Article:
However, the director of the WHO Europe called for caution in the face of the virus’s diversity.
Due to the uniqueness of the Omigron variant, the WHO Europe director considered it an “end” to the Covit-19 epidemic on the Old Continent, which could pollute 60% of Europeans by March.
“It is credible that the region is nearing an end to the epidemic,” said our colleagues at the AFP Hans Close, however, calling for caution because of the versatility of the virus. “Once the Omigron wave subsides, people will be immune for a few weeks and a few months, either because of the vaccine or because of a decrease in immunity due to the weather,” he estimated.
However, we are not “in a local era,” the UN official underlined. “We can predict what will happen if endemic (…), this virus has caused surprise more than once. So we have to be very careful,” Hans Glck stressed.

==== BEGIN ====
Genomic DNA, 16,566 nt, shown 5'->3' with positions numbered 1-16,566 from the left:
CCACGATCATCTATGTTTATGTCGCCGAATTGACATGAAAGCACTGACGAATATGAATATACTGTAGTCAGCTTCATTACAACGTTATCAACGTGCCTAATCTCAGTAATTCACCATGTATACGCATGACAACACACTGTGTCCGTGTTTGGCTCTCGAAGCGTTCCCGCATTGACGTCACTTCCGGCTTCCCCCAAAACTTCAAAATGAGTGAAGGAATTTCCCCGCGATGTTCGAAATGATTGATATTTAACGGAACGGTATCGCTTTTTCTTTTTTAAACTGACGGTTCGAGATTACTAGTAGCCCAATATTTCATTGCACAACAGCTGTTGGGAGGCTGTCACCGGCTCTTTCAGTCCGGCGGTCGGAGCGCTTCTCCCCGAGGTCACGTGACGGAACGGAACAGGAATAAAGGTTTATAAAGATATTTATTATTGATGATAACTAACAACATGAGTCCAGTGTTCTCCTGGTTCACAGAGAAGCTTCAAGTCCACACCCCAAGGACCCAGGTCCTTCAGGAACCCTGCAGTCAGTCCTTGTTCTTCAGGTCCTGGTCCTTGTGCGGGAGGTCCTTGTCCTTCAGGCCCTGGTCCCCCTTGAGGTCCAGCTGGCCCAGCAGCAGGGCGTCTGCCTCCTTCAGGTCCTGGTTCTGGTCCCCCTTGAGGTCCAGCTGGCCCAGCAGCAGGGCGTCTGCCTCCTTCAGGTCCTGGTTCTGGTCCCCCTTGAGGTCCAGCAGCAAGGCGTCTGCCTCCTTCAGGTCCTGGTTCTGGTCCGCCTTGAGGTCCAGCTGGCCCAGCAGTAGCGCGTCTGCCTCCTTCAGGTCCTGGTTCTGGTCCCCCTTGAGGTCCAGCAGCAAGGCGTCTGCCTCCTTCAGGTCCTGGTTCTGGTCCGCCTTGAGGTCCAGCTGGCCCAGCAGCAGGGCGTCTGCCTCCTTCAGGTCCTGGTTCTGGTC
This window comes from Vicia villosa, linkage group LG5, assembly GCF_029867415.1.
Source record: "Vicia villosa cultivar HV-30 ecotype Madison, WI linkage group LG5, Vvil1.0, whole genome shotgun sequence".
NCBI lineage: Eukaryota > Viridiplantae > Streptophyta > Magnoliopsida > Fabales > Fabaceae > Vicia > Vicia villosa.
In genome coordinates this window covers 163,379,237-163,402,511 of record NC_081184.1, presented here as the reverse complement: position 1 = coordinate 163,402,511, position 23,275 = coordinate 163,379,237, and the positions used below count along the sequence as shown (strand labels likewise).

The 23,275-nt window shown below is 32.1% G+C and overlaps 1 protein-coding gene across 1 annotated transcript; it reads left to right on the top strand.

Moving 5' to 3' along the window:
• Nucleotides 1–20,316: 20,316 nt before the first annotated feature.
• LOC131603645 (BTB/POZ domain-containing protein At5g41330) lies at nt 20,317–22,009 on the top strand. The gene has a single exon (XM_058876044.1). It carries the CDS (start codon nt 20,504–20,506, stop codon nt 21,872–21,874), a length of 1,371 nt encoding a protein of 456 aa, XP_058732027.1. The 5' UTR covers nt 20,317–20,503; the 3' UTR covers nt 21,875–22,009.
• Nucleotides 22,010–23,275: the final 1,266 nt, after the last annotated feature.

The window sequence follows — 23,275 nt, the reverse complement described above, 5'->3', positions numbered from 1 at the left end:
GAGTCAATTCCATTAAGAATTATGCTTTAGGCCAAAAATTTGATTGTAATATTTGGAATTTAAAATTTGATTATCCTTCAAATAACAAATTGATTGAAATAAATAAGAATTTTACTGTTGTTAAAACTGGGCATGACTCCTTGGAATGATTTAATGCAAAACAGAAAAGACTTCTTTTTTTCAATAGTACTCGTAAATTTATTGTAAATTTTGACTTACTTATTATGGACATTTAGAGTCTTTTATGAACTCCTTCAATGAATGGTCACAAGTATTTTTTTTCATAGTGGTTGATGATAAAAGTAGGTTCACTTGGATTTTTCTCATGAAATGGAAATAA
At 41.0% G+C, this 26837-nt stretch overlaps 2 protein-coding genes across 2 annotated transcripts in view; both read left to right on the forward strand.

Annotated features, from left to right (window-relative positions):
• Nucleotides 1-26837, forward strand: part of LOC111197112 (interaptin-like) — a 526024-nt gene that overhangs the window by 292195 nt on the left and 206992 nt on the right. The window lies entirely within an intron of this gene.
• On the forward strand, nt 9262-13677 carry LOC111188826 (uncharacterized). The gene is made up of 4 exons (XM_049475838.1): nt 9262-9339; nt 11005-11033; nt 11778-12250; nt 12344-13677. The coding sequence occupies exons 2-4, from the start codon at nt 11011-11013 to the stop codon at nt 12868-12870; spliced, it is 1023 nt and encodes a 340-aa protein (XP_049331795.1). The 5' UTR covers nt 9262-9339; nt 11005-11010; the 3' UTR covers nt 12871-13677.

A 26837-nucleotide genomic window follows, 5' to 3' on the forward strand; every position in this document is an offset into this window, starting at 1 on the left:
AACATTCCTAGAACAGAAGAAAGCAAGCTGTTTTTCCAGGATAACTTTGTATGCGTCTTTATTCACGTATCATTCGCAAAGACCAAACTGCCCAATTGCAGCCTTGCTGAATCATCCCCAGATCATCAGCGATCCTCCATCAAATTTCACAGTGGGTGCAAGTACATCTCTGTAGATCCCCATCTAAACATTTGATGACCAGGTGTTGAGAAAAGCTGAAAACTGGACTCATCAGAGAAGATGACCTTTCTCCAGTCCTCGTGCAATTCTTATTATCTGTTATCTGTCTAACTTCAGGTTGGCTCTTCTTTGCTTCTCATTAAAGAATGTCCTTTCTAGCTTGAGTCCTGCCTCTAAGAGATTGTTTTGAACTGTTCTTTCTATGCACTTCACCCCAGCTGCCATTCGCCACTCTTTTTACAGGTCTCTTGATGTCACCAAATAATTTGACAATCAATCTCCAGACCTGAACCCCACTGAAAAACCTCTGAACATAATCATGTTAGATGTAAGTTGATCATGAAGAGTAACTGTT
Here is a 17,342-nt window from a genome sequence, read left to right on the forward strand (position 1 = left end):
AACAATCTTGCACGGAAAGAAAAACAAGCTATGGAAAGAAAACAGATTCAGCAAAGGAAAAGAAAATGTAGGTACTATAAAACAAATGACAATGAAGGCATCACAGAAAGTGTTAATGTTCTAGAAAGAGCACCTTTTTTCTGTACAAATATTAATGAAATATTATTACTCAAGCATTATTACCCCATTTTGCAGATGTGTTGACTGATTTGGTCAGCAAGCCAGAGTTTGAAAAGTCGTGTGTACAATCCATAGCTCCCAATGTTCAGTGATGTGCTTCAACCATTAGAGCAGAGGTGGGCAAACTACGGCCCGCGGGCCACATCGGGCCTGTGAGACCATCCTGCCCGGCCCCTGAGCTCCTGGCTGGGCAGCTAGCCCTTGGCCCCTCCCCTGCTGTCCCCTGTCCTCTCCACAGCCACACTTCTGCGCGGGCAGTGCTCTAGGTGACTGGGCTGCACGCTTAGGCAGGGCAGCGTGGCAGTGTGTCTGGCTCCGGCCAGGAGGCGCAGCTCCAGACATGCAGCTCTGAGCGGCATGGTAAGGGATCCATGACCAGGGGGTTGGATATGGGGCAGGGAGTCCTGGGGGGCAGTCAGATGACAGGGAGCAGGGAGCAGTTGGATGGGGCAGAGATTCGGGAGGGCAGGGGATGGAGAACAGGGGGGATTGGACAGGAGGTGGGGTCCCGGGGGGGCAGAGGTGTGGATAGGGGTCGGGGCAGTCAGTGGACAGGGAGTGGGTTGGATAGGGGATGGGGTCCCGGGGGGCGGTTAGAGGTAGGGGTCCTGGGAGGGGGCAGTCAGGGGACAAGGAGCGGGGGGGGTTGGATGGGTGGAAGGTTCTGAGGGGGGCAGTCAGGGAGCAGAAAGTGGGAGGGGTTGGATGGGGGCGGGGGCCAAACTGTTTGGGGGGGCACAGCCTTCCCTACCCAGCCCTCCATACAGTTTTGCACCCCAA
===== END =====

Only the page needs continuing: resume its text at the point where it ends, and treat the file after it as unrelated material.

Now dominating Europe
According to WHO data, in a region of 53 countries, some of them located in Central Asia, Omicron accounted for 15% of new Govt cases on January 18, more than half of the previous week.
This variation, which emerged in late November in the European Union and the European Economic Area (EEA), was more contagious than the delta, and now dominates the European health system.
With the eruption of contaminants, it is now a question of “reducing vulnerabilities and protecting vulnerable populations,” not just focusing on reducing the spread.